Speaking of Wild:

Maggie Michaels is sent to Arizona Territory as an undercover mail order bride to track down the notorious Whistle-Stop Bandit. If she doesn’t prove the suspect guilty before the wedding—she could end up as his wife!

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Margaret Brownley
Margaret has published more than 40 books and is a N.Y. Times Bestselling author and two-time Romance Writers of America Rita Finalist. She writes historical novels set--where else?--in the Old West! She has written for a day time soap and is currently working on a new series. Not bad for someone who flunked 8th grade English. Just don't ask her to diagram a sentence.

18 Comments

  1. Well, Margaret, it sounds like the Wild West wasn’t as wild as we’ve all believed. Our movies and our books paint different pictures. I love the excitement of the Wild, Wild West that I have in my mind.

    Thank you for a great post!

    1. Hi Melanie, I’m with you. I really like the mythical West. It’s much more fun to write and read about.

  2. Interesting how media influences our interpretation of history, isn’t it? Makes you wonder what else we might have misinterpreted. Not that I’m against story taking some fictional license with history. My books would be awfully dull if I didn’t. 🙂

    1. Karen, my books would be awfully dull, too. Thank goodness for the Old West (real or imagined) that we all love.

  3. There goes everything I ever learned from Grandpa’s Westerns collection . . . [sigh]. But what about card sharks and professional gamblers? The Maverick brothers must have hit every town, city, and ghost town west of the Mississippi (and a few on the east bank, even).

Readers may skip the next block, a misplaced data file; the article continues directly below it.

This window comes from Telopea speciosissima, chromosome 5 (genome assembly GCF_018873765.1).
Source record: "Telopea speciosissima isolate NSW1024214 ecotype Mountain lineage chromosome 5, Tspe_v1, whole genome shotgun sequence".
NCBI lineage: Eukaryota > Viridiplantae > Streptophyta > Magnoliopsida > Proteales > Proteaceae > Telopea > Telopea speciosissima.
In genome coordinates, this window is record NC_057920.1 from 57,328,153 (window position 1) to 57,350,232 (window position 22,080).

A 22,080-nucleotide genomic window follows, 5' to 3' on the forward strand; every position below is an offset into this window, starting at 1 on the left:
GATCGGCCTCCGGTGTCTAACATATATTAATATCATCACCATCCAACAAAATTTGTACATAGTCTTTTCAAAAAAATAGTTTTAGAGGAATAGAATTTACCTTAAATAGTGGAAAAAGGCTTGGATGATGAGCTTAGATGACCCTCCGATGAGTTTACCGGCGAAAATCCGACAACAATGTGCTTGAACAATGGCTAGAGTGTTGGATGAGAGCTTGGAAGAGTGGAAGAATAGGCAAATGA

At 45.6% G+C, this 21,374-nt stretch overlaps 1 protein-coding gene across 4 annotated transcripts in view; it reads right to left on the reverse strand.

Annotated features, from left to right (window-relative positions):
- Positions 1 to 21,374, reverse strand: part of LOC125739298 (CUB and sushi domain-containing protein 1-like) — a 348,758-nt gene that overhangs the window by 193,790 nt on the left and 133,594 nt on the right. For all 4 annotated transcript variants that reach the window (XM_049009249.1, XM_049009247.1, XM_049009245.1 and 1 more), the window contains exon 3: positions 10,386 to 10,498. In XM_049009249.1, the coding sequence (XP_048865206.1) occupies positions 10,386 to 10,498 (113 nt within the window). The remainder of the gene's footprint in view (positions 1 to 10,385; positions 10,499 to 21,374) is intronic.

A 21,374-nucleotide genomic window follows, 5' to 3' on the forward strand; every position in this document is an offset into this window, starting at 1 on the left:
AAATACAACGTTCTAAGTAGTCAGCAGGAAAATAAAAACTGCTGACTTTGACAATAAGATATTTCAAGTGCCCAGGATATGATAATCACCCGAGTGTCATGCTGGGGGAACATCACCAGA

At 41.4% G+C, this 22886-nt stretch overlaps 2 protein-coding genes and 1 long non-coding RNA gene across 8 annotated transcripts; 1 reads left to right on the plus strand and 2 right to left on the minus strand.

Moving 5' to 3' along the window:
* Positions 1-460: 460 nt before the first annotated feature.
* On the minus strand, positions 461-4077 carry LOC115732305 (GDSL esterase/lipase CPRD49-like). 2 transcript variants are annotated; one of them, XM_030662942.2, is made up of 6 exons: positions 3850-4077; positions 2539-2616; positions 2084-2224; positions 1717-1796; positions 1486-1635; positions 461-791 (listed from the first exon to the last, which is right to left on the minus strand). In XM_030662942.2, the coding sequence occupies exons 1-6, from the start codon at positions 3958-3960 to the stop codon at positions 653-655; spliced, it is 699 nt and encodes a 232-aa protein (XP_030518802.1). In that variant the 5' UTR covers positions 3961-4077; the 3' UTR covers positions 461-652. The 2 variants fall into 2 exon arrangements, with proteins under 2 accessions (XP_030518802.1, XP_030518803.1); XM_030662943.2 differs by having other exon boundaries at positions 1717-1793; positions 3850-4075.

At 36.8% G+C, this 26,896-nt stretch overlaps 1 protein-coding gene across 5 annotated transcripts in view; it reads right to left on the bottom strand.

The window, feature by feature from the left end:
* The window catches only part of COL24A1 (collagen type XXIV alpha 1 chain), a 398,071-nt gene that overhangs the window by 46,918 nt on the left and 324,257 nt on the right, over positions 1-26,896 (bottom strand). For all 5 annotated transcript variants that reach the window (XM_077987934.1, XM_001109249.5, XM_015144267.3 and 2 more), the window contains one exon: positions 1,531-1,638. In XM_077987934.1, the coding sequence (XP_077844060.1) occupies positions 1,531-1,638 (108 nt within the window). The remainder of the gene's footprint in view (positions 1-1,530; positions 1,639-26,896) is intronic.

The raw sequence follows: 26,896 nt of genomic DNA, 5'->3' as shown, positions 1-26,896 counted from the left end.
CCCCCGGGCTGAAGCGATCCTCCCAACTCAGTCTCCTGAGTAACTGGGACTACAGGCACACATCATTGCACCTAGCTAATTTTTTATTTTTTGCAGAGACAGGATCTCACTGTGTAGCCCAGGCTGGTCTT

1. Hi Rachael, I haven’t done any research on card sharks and gamblers so I can’t answer you question. Come to think of it, I should check those out. My work in progress could use a good card shark. 🙂

  4. Hi Margaret,
    Wow, this is a really fascinating subject. I always tended to believe the west was lawless, but I think now, it might fall somewhere in between. Maybe just like today, there’s more good people than bad, and we only hear about the bad things that happened back then, but I bet there were pockets of places that were extremely peaceful and law abiding.

    1. Hi Charlene, you’re right. A hundred years from now the Baltimore riots and Boston Marathon attack will get more attention than our quiet little towns. They’ll think we’re the Wild, Wild West.

  5. The Kansas cow towns were wild- until the townspeople brought in the law, then things settled down. We had some famous lawmen in our cow towns…before they became famous elsewhere.

    1. Hi Linda, yes those cow town lawmen were something all right.
      Love reading about them.

  6. Thanks for an interesting post.
    I am not really too surprised that things were not as wild as we think they were. If things were as bad as portrayed on TV and the movies, few people would have survived. People relied too much on each other to allow things to get too out of hand. If things weren’t tightly controlled on wagon trains, they would have broken up and gotten nowhere.
    Conflict makes for good drama. Great for TV and movies, but in real life, not so much.

    1. Hi Patricia, yes all that conflict is good for drama, which is why we’ll always have the wild, wild West.

  7. Avatar

    Wow Margaret, you are a continual and fascinating wealth of knowledge! I’ve just been re-educated from all the schooling I’ve had from TV and books! 😉 Thanks!

    1. Hi Noela, what a nice surprise to see you here.

      Wait till you see all the interesting stuff I dug up for my new series. I’m in heaven!

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        Oh I can hardly wait to read your new series!!! It’s such a cool bonus to learn all these interesting facts at the same time too! 🙂

  8. Very interesting post today. it really give you something to think about.

  9. Thanks for such an informative post. Enjoyed the read.